What is a key leader’s best option for full individual adoption of communication survey exercise output: using Option Solving?

In recent times, a leadership team was exposed to an individual communication survey. Their own leader, who also participated, was eager for them to learn from the output and then adjust where necessary to both the company’s and their own advantage. As always, change isn’t easy and so there was discussion regarding the best approach for bringing that about.

In line with the first principle of option solving we set-about producing a rational question to trigger possible options. After a degree of due deliberation this turned out to be: “What is a key leader’s best option for full adoption of commun-ication survey exercise output: considering 1) people don’t easily change their habits, 2) they need practical, hands-on drills to focus on any change, 3) they need to experience the benefits, and 4) they need regular encouragement to change?” As usual, other considerations arose on the list, but the ones chosen above seemed to be the four key ones without overly complicating the key leader’s dilemma.

Now is the time to produce two “bookend” choices to serve as the yin and yang extreme possibilities, so as to focus our intuitive minds on the most realistic set of options. The bookends we chose for the key leader were: “Let it take a life of its own” and “Force-feed them into communicating with each other,” both of which will probably be the least likely to occur. However, these bookends do serve the purpose of nudging our intuitive faculties into identifying more realistic but challenging options. Our intuitive minds can so easily be distracted, so these bookends can help keep them on track – see our Latest Worked Example.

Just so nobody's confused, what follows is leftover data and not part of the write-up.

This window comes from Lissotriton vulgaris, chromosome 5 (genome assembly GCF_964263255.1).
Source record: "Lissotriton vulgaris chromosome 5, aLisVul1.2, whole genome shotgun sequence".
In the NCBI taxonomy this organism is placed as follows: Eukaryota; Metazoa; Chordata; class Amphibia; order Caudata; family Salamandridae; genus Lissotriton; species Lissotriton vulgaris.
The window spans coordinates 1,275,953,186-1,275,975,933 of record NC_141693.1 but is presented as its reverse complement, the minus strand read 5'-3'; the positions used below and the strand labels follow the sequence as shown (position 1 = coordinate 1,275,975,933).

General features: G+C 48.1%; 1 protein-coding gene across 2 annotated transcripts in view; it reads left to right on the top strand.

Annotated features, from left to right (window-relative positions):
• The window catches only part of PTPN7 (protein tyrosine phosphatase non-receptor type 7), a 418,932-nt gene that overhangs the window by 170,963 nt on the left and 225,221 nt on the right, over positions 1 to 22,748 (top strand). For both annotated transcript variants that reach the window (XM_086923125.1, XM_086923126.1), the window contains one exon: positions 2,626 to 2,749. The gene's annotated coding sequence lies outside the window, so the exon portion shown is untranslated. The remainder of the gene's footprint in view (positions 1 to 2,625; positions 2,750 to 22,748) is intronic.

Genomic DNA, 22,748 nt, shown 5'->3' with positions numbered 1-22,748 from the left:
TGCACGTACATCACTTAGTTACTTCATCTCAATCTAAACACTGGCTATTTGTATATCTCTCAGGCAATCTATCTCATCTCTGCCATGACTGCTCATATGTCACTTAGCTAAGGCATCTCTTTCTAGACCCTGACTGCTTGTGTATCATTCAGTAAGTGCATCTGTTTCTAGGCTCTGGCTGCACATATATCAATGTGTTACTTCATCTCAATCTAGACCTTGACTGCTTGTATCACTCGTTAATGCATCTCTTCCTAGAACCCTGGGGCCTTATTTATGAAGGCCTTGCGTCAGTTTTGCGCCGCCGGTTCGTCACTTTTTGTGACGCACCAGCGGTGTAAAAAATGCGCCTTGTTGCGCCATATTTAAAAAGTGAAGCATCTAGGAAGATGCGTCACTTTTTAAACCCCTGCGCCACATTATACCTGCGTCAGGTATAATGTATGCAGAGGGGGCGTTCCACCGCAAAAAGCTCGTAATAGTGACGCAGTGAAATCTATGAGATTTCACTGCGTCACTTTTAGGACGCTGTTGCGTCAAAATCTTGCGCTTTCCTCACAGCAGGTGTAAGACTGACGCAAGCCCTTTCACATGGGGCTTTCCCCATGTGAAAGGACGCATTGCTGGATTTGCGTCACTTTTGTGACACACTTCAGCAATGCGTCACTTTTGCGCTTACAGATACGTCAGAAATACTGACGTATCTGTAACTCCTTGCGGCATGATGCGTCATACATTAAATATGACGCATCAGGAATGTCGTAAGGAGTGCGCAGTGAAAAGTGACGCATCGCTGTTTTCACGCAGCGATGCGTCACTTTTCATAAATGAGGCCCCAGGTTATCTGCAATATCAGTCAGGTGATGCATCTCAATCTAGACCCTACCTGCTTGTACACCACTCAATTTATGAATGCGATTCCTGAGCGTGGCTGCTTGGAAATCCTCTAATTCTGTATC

The next option solving challenge is to come-up with at least five realistic options for stretching their range of possibilities as much as possible – you will see we produced six…one for the key executive to insert him/herself when the time comes. (NOTE: It’s always a good idea to leave an option blank as a way of drawing your target to get involved.)  Look at our Latest Example and you will see those six options, one of those proposed was: “Option B – One-on-one mentoring to nudge participants forward.”

With this “pictogram” now in place, indicating five to six options, it is now time for emotional distancing. Emotional distancing allows our intuitive minds to sub-consciously ponder the likely six options, once they are all in place. This would enable the key executive to be more objective when he/she returns to this pictogram and chose which tactic to use to encourage his leaders to adjust to their survey output.

Which option would you have chosen, if you were in his/her shoes?

If you have an example of your own, please share it with this blogger, through the COMMENTS area.  Thanks Option Solving. (NOTE: Next posting will be in two weeks time: “What is our best shot a re-connecting with three symposia contacts?” Let’s have your COMMENTS or go to peter@ileadershipsolutions.com to connect with the blogger. Also consider buying the book: “Smart Decisions: Goodbye Problems, Hello Options” through amazon.com)


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